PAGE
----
Hey kids, guess what time it is!
Yes, it’s time once again for History You Don’t Care About, so quick, grab your parents and flee until this potential menace of learning blows over.
Dallas Cowboys oligarch Jerry Jones is threatening his fellow National Football League owners with the high-priced lawyer to the stars and scars David Boies, all over his ongoing jihad with commissioner Roger Goodell. The reason du jour, by all accounts, is Ezekiel Elliott, and whether Goodell told Jones he would not suspend the running back.
The real reason, of course, is so that Jones can run the league to his own specifications without bureaucratic interference. Billionaire’s prerogative, I think it’s called, and its coat of arms is a gigantic gray-haired man holding a scepter of Bitcoins and stock certificates while wearing a crown and an ermine cape while sitting on a throne of skulls and tattered wallets.
This reminds us that Jones’ entry into the league was highlighted by the way he cozied up to and tried to emulate the last NFL owner to fight a commissioner and league single-handed, Al Davis. Davis won the right to relocate his team (Raiders II) in court, but his war against Pete Rozelle ended short of this level on enmity only because Rozelle resigned before Davis could finish the job.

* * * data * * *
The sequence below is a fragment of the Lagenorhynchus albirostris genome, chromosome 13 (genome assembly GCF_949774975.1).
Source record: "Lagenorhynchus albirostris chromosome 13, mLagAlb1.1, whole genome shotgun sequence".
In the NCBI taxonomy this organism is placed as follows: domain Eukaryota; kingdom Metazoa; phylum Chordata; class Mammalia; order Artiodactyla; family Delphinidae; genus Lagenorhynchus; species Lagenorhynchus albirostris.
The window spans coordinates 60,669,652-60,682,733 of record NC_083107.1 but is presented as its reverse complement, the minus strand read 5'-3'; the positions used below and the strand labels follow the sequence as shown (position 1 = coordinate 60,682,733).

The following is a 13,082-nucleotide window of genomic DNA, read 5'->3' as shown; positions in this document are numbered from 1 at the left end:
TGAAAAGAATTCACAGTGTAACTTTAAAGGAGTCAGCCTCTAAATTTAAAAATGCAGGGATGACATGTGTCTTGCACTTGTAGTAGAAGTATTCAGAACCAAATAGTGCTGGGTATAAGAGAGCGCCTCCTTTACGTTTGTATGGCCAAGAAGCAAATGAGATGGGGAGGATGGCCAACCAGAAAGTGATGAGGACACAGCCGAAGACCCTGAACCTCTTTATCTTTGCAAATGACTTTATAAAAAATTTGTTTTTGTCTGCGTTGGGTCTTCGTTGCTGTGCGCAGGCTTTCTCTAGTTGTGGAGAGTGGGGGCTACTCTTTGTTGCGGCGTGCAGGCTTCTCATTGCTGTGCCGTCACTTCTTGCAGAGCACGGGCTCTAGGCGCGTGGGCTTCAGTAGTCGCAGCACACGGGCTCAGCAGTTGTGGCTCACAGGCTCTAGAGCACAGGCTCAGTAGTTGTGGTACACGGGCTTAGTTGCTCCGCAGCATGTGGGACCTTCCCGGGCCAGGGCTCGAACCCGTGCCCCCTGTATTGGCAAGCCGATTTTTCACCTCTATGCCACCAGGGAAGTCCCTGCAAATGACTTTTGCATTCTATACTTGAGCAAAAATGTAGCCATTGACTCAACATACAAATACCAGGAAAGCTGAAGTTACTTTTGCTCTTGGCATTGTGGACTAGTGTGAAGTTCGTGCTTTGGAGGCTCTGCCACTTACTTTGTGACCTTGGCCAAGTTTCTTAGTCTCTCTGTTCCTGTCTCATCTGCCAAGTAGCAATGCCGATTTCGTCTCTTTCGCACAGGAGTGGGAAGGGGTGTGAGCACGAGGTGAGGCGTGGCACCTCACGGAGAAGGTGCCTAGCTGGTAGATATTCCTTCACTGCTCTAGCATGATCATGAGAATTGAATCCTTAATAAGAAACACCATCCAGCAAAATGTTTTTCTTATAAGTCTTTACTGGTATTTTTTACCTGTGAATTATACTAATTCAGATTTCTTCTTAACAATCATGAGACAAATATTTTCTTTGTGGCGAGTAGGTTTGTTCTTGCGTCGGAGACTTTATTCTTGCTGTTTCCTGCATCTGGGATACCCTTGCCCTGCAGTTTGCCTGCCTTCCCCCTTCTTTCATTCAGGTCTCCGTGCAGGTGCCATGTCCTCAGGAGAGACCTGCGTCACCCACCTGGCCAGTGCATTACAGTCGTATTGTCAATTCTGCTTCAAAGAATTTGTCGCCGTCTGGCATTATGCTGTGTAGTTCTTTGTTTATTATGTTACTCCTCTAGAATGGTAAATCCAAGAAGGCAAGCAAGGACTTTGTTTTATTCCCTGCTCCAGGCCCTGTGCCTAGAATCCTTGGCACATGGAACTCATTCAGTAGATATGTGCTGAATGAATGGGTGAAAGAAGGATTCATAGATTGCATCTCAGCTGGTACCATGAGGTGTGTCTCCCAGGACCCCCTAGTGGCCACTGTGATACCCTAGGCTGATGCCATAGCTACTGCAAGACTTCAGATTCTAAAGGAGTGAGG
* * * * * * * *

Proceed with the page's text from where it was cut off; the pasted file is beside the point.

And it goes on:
That was in the fun-filled ‘80s, when the richest teams were worth about one-fifth what the Cowboys are worth today, so you see Goodell’s main line of defense – as well as Jones’ leading avenue of attack.
The closest any other sport has come to mutiny was when five baseball owners (known collectively as The Great Lakes Gang, in that they came from Milwaukee, Chicago, Minnesota and Los Angeles) gathered a majority of their brethren to force Fay Vincent’s resignation in 1992. That wasn’t singlehanded treachery, though, but the will of the majority in the face of overwhelming logic – another valuable lesson in the limits of democracy.
But Jones’ action is also against the other owners trying to flaunt his petulant will, which brings to mind one other great battle in owner-on-owner crime, when in 1917 four of the National Hockey Association’s five team owners met to expel the fifth team, the Toronto Blueshirts, if it didn’t separate itself from its owner, Eddie Livingstone. When the team refused, the league disbanded and a week later reformed as a four-team league without Livingstone or his employees.
We mention that not because this is the 100th anniversary of that brilliant parliamentary maneuver – burn the village down around the guy you don’t like and build a new village up the street – but because the idea of Jerry Jones as the owner of a National Football League with one team is, well, hilarious in any era.
Then again, that would mean rooting for the other 31, and there are simply some frontiers we cannot in good conscience travel.
History lesson over. You can come out now.